Cape Town - The incoming chief prosecutor of the
International Criminal Court has dismissed criticism that the court is
biased against African states.
Fatou Bensouda, a former Gambian
justice minister who is the first African to be appointed chief
prosecutor, takes over on 18 June for a case involving former Ivory
Coast president Laurent Gbagbo, charged with crimes against humanity.
15 cases opened in the 10-year history of the Netherlands-based court
have been against African leaders or paramilitaries, but countries like
Sudan, whose president, Omar al-Bashir, has been indicted, have accused
the institution of bias.
"I don't think it's showing that Africa
is weak, in fact I think it's showing that Africa is strong," Bensouda,
51, told AFP in an interview on Wednesday.
The court is finding
increasing acceptance across the continent, she says, citing the
willingness of states like Kenya and the Democratic Republic of Congo to
hand over suspects to the court as examples of growing cooperation.
"I think this is showing an example and [Africa] is taking leadership."
defended the court against accusations that it is powerless to enforce
the arrests of high-profile indicted suspects like Bashir and Lord's
Resistance Army chief Joseph Kony.
The ICC has no power to make
arrests and relies on the 121 signatory states to the Rome treaty that
established the court in 2002.
"Of course there are voices that are anti-ICC, not only from within the continent," she admitted.
Criticisms of bias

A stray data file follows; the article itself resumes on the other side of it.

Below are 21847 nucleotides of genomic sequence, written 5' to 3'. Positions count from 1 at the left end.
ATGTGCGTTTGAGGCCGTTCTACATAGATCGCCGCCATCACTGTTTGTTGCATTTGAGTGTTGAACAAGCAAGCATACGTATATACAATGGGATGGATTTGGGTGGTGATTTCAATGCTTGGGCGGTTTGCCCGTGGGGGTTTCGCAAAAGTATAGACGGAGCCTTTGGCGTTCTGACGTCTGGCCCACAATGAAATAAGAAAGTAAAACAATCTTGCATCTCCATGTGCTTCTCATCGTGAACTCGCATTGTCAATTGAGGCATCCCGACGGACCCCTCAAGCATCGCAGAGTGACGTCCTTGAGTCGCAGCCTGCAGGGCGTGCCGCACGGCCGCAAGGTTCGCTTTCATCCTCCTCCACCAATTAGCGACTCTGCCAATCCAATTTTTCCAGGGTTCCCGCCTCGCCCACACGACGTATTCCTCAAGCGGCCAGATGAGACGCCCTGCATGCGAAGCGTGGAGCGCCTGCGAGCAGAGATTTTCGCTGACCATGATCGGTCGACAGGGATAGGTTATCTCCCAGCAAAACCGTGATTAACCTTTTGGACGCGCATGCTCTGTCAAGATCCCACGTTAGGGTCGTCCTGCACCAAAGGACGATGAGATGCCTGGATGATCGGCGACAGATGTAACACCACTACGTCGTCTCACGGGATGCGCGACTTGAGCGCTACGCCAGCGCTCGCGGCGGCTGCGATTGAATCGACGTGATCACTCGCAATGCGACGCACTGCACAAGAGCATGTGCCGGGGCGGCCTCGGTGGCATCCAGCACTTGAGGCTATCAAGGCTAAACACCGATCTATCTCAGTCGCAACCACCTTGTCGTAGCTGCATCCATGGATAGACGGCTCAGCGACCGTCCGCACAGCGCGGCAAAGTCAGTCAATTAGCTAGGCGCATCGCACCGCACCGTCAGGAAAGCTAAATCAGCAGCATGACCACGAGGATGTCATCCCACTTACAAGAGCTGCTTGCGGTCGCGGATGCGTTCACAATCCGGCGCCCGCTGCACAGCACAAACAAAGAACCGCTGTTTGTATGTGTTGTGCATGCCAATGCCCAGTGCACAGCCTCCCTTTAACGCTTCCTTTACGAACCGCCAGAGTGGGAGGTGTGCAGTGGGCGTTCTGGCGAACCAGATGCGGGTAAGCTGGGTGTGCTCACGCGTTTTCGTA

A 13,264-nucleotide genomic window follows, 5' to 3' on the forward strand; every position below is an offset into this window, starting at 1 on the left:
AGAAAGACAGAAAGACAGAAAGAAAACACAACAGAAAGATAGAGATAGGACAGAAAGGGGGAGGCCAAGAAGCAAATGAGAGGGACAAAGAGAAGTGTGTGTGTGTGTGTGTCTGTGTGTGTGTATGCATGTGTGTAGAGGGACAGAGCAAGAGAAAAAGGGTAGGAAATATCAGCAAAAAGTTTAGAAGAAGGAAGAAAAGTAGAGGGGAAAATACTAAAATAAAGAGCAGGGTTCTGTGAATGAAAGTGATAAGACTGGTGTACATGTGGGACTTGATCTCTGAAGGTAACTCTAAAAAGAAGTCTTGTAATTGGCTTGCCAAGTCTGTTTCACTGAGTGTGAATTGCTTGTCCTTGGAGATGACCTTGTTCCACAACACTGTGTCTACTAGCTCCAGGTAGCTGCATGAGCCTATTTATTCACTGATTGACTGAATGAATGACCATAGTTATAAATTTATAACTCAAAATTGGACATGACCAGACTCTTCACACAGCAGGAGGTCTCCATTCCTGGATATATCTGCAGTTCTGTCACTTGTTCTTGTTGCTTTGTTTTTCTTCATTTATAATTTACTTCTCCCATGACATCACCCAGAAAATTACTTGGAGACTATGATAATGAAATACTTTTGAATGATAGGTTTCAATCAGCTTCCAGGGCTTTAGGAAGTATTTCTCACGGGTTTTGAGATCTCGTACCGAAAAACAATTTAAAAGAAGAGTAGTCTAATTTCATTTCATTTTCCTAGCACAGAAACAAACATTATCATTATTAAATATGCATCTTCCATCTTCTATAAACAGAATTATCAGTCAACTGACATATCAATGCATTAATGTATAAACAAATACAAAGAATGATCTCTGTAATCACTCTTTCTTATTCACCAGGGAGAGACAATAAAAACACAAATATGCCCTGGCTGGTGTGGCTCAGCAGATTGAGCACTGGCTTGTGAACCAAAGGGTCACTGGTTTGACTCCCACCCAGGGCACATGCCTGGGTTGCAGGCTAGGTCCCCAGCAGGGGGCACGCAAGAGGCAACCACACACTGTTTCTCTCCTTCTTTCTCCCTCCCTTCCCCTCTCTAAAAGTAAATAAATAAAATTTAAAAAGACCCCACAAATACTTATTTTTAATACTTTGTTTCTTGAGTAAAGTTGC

offends me most about these criticisms of bias is how quick we are to
focus on the words and propaganda of a few powerful, influential
individuals and forget the millions of anonymous people that suffer,"
Bensouda told a meeting of activists in Cape Town earlier.
It was an affront for such individuals to portray themselves as "victims of a pro-Western and anti-African court".
The ICC would "work closely with the African Union to ...ensure that we can get rid of this perception".
The AU has in the past expressed hostility to the court, but African countries make up 33 of the court's member states.
Bensouda told AFP that the AU's endorsement of her election as prosecutor showed she enjoyed its backing.
"There was no obligation on the part of the AU to endorse me or any other person."
she warned that there should not be the expectation that she would be
soft on Africa. "I intend to be the prosecutor of 121 state parties,
including the African states."
"Law is a shield for the powerless, not a club for the powerful and no-one will divert me from the course of justice."
congratulated the Southern African Litigation Centre, which earlier
this month won a high court order compelling South African prosecutors
to investigate senior Zimbabwean politicians accused of systemic
"The ICC in this instance is not able to act directly because Zimbabwe is not a state Party to the Rome Statute," Bensouda said.
"But that another country can use its own legislation to make attempts to address these crimes is amazing."